Combining light, superconductors could boost AI capabilities


In Applied Physics Letters, researchers propose an approach to large-scale AI that focuses on integrating photonic components with superconducting electronics. Credit: Jeffrey Michael Shainline
In Applied Physics Letters, researchers propose an approach to large-scale AI that focuses on integrating photonic components with superconducting electronics. Credit: Jeffrey Michael Shainline

As artificial intelligence has attracted broad interest, researchers are focused on understanding how the brain accomplishes cognition so they can construct artificial systems with general intelligence comparable to humans' intelligence.


Many have approached this challenge by using conventional silicon microelectronics in conjunction with light. However, the fabrication of silicon chips with electronic and photonic circuit elements is difficult for many physical and practical reasons related to the materials used for the components.


In Applied Physics Letters, researchers at the National Institute of Standards and Technology propose an approach to large-scale artificial intelligence that focuses on integrating photonic components with superconducting electronics rather than semiconducting electronics.


Author Jeffrey Shainline said, we argue that by operating at low temperature and using superconducting electronic circuits, single-photon detectors, and silicon light sources, we will open a path toward rich computational functionality and scalable fabrication.


Using light for communication in conjunction with complex electronic circuits for computation could enable artificial cognitive systems of scale and functionality beyond what can be achieved with either light or electronics alone.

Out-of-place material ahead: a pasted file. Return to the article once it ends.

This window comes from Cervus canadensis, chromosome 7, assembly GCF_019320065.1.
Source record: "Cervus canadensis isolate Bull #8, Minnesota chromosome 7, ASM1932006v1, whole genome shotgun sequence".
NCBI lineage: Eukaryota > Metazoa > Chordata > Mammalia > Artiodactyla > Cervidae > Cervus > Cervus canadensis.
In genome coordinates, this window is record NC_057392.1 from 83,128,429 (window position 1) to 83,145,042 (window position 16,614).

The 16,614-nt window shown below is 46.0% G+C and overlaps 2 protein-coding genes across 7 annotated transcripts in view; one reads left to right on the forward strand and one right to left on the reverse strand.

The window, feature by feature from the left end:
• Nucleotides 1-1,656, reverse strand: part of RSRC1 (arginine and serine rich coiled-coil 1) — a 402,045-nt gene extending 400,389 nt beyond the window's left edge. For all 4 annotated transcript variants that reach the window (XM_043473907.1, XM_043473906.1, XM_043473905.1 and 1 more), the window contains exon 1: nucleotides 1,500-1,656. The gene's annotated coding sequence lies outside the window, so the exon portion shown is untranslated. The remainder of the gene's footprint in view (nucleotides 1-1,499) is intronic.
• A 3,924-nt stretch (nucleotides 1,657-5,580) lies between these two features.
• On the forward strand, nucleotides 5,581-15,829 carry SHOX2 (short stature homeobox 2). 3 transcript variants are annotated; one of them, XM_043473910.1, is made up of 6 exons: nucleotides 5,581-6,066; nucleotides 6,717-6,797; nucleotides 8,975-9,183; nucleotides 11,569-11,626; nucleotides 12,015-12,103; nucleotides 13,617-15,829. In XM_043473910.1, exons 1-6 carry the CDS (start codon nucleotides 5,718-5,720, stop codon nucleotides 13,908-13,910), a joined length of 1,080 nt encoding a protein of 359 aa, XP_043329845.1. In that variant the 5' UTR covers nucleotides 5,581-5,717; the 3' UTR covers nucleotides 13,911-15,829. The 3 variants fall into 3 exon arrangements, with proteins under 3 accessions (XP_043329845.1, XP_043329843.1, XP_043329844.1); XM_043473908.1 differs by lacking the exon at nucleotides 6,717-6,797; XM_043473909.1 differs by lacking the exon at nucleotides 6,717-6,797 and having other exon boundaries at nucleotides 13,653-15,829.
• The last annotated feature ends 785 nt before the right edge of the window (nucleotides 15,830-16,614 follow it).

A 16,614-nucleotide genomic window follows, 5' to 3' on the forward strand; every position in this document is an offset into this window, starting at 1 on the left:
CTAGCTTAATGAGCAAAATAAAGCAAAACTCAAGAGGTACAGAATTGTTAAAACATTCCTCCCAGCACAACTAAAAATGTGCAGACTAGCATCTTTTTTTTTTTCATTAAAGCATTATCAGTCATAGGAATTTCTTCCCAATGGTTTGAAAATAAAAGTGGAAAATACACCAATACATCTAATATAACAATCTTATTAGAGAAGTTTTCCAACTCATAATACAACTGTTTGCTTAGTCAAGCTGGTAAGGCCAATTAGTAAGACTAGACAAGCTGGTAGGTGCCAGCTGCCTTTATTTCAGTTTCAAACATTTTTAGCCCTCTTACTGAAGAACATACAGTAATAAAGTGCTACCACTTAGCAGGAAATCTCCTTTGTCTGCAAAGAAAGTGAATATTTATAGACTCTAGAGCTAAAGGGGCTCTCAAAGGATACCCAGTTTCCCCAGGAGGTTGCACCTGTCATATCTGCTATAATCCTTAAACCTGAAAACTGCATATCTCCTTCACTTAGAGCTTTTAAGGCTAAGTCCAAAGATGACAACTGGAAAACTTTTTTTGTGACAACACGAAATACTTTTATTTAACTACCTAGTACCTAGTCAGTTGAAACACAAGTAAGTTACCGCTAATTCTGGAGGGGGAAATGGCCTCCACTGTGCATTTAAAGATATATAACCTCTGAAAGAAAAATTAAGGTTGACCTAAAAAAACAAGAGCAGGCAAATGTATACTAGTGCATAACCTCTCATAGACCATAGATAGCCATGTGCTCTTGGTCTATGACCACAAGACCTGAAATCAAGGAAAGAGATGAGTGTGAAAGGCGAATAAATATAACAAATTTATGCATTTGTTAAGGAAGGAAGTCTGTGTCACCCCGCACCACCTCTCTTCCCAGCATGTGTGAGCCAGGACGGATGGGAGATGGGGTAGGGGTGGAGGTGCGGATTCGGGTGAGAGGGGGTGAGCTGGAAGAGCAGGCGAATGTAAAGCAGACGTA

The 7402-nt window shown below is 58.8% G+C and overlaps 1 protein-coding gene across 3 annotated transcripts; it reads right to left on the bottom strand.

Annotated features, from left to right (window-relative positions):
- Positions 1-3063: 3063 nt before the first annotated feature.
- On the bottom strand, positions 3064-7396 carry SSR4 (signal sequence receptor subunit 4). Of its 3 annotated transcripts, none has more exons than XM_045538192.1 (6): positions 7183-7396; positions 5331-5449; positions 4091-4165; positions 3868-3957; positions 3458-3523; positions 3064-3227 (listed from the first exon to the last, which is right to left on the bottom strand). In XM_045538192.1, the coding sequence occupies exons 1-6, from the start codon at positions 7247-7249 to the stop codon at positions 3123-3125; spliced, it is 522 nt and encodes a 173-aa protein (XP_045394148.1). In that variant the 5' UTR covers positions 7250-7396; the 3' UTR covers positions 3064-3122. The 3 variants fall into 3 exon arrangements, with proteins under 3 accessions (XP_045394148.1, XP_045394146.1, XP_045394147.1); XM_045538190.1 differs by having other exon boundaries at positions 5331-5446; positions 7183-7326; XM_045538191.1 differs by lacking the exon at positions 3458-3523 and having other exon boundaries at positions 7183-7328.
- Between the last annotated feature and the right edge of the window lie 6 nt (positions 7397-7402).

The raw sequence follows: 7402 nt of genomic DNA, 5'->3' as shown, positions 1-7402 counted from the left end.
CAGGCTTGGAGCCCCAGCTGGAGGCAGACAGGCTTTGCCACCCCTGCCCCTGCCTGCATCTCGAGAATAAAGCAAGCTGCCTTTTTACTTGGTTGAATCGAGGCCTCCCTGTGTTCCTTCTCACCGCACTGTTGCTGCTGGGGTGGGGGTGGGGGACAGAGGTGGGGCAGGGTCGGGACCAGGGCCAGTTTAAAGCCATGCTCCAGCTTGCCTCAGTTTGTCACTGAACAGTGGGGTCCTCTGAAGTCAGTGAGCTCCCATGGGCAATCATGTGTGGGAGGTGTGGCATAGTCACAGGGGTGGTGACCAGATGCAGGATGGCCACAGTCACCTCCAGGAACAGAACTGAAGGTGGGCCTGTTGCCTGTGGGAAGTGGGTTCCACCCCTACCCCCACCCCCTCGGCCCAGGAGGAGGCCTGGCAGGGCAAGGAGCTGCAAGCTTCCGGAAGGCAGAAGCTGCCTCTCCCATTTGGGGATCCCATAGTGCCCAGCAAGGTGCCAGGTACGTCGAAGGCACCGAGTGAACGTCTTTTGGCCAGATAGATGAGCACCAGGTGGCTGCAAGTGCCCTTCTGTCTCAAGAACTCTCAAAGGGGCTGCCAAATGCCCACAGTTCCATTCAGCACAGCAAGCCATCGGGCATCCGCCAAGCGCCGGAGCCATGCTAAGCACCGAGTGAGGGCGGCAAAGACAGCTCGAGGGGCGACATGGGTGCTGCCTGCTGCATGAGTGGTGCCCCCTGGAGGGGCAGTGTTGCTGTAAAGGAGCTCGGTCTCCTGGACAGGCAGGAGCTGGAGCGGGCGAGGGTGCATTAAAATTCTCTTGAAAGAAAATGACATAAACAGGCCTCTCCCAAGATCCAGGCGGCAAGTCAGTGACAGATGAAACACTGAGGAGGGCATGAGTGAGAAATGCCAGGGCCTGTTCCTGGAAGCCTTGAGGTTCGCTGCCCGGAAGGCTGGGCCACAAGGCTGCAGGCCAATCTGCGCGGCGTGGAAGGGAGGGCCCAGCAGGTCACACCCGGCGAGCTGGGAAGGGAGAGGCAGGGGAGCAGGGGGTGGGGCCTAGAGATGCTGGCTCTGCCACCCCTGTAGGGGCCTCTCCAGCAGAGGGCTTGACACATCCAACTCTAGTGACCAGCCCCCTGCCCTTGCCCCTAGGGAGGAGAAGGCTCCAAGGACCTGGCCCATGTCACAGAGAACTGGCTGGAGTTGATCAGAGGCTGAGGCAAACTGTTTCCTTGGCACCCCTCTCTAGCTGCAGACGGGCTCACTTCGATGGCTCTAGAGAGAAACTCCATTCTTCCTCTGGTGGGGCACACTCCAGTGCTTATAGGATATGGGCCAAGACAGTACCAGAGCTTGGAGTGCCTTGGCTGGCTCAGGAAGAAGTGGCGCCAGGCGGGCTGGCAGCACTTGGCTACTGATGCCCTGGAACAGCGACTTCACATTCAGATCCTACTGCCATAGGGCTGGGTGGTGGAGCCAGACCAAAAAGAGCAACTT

Shainline said, what surprised me most was that optoelectronic integration may be much easier when working at low temperatures and using superconductors than when working at room temperatures and using semiconductors.


Superconducting photon detectors enable the detection of a single photon, while semiconducting photon detectors require about 1,000 photons. So not only do silicon light sources work at 4 kelvins, but they also can be 1,000 times less bright than their room temperature counterparts and still communicate effectively.


Some applications, such as chips in cellphones, require working at room temperature, but the proposed technology would still have wide-reaching applicability for advanced computing systems.


The researchers plan to explore more complex integration with other superconducting electronic circuits as well as demonstrate all the components that comprise artificial cognitive systems, including synapses and neurons.


Showing that the hardware can be manufactured in a scalable manner, so large systems can be realized at a reasonable cost, will also be important. Superconducting optoelectronic integration could also help create scalable quantum technologies based on superconducting or photonic qubits. Such quantum-neural hybrid systems may also lead to new ways of leveraging the strengths of quantum entanglement with spiking neurons.

2 views0 comments